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Antibiotics in Meat Production Increases Risk of Infection

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Antibiotics in Meat Production Increases Risk of Infection

A new study shows that antibiotics fed to animals may interfere with food’s fermentation process, increasing the risk of food-borne illness.

There have been plenty of recent news reports about food-borne illnesses such as listeriosis and drug-resistant bacteria. Now here’s a new study to chew on: it turns out that residual antibiotics interfere with the fermentation process in certain processed sausages (think: salami), which can lead to the growth of bacteria.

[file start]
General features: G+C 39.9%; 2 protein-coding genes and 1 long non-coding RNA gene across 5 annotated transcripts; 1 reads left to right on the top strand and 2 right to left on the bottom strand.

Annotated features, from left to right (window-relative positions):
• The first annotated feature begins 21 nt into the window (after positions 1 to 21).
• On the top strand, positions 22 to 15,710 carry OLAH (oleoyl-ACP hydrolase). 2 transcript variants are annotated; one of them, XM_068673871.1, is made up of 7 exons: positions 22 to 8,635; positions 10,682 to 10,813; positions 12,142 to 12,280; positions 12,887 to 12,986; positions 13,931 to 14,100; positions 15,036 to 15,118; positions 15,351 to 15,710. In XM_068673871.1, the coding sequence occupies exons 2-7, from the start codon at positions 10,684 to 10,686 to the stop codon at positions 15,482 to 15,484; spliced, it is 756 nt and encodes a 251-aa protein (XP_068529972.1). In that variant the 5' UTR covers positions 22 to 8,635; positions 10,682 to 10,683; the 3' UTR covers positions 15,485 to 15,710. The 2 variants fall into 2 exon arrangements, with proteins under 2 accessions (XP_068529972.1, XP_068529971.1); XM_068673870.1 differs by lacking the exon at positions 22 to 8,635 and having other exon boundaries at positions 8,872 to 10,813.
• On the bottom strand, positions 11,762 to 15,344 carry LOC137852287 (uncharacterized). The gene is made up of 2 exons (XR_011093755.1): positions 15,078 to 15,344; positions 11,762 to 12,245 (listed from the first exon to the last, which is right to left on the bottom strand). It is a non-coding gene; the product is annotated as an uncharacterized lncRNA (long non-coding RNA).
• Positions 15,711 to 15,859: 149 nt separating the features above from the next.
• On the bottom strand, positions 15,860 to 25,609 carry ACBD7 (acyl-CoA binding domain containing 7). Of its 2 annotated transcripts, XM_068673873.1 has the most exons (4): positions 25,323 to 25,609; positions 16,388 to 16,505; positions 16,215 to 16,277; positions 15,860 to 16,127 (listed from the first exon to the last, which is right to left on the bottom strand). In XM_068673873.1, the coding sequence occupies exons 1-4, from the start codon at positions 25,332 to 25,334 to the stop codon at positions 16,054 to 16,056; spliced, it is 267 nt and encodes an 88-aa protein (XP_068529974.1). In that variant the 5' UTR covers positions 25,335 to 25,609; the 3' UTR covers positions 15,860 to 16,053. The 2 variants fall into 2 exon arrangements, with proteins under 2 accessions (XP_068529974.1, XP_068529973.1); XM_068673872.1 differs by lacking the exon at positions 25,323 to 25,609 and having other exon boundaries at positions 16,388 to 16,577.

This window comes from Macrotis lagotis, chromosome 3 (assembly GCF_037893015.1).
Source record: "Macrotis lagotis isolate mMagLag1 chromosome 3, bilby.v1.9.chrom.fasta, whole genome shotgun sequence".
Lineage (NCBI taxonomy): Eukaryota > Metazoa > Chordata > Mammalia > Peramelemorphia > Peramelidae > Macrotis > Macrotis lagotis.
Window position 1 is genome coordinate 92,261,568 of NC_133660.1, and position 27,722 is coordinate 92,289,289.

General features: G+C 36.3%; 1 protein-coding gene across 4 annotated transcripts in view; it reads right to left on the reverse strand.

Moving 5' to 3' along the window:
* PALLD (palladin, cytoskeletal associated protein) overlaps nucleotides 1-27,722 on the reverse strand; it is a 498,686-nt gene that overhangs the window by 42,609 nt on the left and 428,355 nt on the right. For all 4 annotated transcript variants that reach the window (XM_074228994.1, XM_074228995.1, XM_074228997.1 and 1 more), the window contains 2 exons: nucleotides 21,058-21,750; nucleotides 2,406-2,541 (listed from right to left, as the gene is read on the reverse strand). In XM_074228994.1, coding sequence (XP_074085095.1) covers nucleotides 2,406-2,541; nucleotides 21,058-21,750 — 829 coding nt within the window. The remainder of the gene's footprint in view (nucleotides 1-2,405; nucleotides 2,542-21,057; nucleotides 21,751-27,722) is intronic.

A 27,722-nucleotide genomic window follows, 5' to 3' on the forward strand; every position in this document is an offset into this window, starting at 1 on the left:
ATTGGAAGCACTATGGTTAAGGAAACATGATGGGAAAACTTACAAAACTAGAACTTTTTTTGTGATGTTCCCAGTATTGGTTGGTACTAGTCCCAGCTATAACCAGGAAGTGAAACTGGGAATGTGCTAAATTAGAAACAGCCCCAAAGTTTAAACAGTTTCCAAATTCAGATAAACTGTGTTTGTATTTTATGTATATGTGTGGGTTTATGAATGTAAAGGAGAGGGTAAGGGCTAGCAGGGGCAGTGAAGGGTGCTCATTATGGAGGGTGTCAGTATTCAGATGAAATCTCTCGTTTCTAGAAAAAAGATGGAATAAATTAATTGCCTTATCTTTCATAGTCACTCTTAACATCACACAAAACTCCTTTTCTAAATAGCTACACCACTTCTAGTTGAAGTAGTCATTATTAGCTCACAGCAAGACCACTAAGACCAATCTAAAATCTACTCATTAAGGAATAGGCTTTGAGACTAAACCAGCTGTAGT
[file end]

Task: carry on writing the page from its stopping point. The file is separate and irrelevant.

This study sheds a light on why processed sausages are more likely to contain levels of potentially harmful bacteria than other types of foods.

According to the study authors, “Our findings provide a possible explanation for outbreaks and disease cases associated with consumption of fermented sausages and offer yet another argument for limiting the use of antimicrobials in farm animals.”

To eliminate your consumption of antibiotics, opt to go meat free (check out our Meatless Mondays posts for inspiration!). And if you choose to consume meat, purchase organic, where antibiotics are not allowed.

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